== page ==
Another giant of Japanese literature, Kenzaburo Oe, was also impressed by the suicide note of Tsuburaya. At a series of talks Oe gave at the University of California, Berkeley in April 1999, he talked about how Tsuburaya’s suicide note was a wonderful cultural marker of the 1960s, a reflection of Japan in a state of transition during a period of intense social, economic and political change. Let me quote Oe at length here:

We know from this note that Kokichi Tsuburaya was from a big family. The many names he mentions probably do not evoke any particular feeling in a non- Japanese, but to a person like myself—especially to one who belongs to an older generation of Japanese—these names reveal a naming ideology of a family in which authority centers around the paternal head-of-household. This family-ism extends to the relatives. There is probably no large family in Japan today where children are named so thoroughly in line with traditional ethical sentiments. Tsuburaya’s suicide note immediately shows the changes in the “feelings” of the families of Japanese these past thirty years.

The many foods and drinks he refers to also tell of the times. Twenty years had passed since Japan’s defeat, and it was not a society of food shortages. But neither was it the age of satiation and Epicurean feasting that began ten years later. The year Tsuburaya died was the year that Nikkeiren, the Japan Federation of Employers’ Association, tried to counter the spring offensives—the annual demand by labor unions for wage hikes and improved working conditions—by arguing that the sharp increase in prawn imports was evidence of a sufficient rise in the standard of living. More consumers were eating imported frozen prawns. Business administrators keep an eye on such trends. And I think that honestly expresses the eating habits of Japanese people at this time.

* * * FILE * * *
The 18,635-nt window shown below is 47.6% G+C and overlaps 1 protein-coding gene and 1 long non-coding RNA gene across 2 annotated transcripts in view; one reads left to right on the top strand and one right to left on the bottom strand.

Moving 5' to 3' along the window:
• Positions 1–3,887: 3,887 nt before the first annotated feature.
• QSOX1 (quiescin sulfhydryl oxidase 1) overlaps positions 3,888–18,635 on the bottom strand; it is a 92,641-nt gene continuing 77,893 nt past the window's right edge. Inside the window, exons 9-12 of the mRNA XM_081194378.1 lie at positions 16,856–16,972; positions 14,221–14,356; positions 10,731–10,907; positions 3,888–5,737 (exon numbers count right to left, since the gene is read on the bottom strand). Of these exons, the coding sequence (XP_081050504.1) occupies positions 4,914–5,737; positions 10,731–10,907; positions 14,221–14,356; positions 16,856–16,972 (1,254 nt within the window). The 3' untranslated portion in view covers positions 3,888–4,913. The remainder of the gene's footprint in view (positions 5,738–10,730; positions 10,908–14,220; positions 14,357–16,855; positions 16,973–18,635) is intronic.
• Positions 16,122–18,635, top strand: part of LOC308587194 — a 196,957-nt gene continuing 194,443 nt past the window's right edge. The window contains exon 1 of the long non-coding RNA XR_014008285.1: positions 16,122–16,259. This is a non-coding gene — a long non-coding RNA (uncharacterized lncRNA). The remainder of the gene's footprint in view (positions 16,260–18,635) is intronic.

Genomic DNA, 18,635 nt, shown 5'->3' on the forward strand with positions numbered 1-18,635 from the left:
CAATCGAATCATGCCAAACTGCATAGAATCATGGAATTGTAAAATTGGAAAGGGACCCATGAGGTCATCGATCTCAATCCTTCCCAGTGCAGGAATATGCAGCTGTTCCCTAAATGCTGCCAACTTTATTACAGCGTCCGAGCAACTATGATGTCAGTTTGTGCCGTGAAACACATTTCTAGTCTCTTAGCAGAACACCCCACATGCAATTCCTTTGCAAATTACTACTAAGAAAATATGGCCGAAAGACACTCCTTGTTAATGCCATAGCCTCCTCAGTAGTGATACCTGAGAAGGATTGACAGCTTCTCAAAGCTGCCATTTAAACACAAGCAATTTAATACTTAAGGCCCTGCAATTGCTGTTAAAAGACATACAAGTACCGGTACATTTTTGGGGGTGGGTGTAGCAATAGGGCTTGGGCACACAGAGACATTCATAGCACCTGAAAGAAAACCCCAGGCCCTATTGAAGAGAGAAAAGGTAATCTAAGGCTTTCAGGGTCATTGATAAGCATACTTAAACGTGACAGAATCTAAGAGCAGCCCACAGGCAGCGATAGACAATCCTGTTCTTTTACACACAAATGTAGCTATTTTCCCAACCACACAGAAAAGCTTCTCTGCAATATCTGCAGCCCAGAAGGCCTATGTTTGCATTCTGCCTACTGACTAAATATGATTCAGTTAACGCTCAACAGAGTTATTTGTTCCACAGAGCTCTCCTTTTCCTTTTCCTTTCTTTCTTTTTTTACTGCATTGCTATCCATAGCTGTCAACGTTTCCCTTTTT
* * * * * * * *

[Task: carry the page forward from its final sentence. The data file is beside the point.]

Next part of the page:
Domestically, 1968 saw the rage of student rebellions, most noted among which were the struggles at Tokyo University and Nihon University. Outside of Japan, there was the May Revolution in Paris, and the invasion of Soviet troops into Prague. In retrospect, we clearly see that the world was full of premonitions of great change.

Against this backdrop, a long distance runner of the Self-Defense Forces— itself a typical phenomenon of the state of postwar Japan’s twisted polysemous society—turned his back on the currents of such a society, alone prepared to die, and wrote this suicide note. In the note, the young man refers to specific foods and drinks, he encourages his nephews and nieces to grow up to be fine people; he is overwhelmed by the thought of his parents’ loving concern for him and writes that he knows their hearts must never have rested in their worry and care for him. He apologizes to them because, having kept running even after the Olympics with the aim of shouldering national prestige, he became totally exhausted and could no longer run. He closed his note with the words: “My dear Father and Mother, Kokichi would have liked to live by your side.”

Tsuburaya was a man of his times, celebrated in 1964 for his accomplishments as an athlete. Today he is also remembered for his eloquence in representing the Every Man in Japan, a poet who is said to have captured the essence and the angst of those times.

Eiji Tsbarya and his Ultraman creations